Not only is Gouws a senior lecturer at the country’s largest university, she’s also a project coordinator at I-SET which is creating awareness of and inspiration in science, engineering and technology through robotics.

“We live in an innovation age,” Gouws said. “A practical education must prepare a man or woman for work and inspire children to think outside of the box. We live in an innovation age. Practical education is preparing children for jobs that don’t exist today.”

Part of Unisa, I-SET targets children between the ages nine and 16, introducing kits such as LEGO Mindstorn that teaches basic programming and hardware customisation.

I-SET is also a facilitator for students to who want to participate in the First LEGO League (FLL) — an annual global competition that uses encourages science and robotics at a young age.

In this year’s FLL competition, around 23 000 teams of children are trying to solve real-world problems like storing, reusing, recycling and collecting trash.

South Africa usually has less than 240 teams that participate in this challenge.

Similar to the Maker Faire philosophy, participants of programmes like FLL are encouraged to play, experiment and learn crucial skills such as team working, practical mechanics and out-of-the-box thinking.

Read more: Why South Africa really needs to embrace the Maker Movement

Asked whether basic programming or robotics are being lobbied for or even considered at a national level, Gouws answered with a disappointing “no”.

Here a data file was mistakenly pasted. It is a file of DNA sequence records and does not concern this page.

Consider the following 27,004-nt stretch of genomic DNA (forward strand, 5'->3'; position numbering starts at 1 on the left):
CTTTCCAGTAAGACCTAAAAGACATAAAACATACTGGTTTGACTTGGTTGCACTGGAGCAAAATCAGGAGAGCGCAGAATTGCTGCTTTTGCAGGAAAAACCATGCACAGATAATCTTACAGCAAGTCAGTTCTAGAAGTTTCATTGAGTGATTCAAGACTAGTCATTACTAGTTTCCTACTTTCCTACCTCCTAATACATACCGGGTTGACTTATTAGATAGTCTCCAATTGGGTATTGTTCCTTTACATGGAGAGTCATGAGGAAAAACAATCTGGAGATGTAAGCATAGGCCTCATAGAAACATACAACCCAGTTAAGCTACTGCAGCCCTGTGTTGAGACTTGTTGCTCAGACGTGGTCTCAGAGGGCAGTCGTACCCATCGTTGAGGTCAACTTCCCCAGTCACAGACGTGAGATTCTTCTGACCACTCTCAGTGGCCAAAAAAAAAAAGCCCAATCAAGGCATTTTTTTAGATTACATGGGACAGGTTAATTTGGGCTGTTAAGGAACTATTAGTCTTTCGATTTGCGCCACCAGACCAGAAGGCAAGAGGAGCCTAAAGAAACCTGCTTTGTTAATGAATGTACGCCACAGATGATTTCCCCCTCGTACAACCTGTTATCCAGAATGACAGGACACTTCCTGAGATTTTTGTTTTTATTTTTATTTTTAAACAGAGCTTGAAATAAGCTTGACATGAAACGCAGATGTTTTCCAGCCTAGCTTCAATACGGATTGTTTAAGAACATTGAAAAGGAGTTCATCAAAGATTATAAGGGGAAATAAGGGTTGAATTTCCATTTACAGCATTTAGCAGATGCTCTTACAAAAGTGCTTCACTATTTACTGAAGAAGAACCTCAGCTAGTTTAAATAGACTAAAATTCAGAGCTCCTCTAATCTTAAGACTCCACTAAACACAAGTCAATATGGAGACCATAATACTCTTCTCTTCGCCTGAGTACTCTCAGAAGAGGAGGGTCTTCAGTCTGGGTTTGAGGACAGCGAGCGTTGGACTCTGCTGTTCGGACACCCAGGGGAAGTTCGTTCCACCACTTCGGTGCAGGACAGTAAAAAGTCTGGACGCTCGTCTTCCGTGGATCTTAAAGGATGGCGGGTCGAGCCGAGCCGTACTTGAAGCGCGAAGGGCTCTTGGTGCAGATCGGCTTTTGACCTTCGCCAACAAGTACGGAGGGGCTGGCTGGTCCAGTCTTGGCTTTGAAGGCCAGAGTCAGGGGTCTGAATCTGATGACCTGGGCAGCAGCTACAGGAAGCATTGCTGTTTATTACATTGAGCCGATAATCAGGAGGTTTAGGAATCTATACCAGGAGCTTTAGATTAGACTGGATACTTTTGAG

Connecting industry leaders with school principals

Dr Louise van Rhyn founder of Symphonia Leadership Development believes that the country’s strong corporate industry can lend a hand.

“Around 80% of South Africa’s schools are indeed dysfunctional, 20% are really good,” van Rhyn said. “We have knowledge and skills in South Africa. It’s just radically displaced.”

While the country suffers in terms of its education, it’s still home to some of the world’s greatest talents and business minds. For instance, South Africa is rated having one of the most developed financial markets in the world.

This is why Symphonia is behind an innovative programme, called Partners for Possibility, which is connecting and forming relationships between business leaders and school principals.

“People are interested in the idea that business are able to benefit education in more prominent ways,” she added. “Instead of sending business leaders to business school, send them to a real school.”

She added that there are currently 331 business leaders from 255 South African organisations in reciprocal co-learning and co-action partnerships with school principals

Van Rhyn explained that the initiative is starting to show radically improved education outcomes.

By 2025 we want to have a big celebration and say that we’ve changed South Africa’s education system in that we now have quality education in all our schools. We know we can do that if we have 20 000 small groups of people localised around 20 000 schools. And we can do that in a decade.

Whether teaching children robotics or partnering business leaders with principals will ultimately reshape the country’s education system is unclear. What is clear though is the fact that the country needs a combination of these innovative approaches today in order to develop a knowledge economy and stay relevant in our modern world.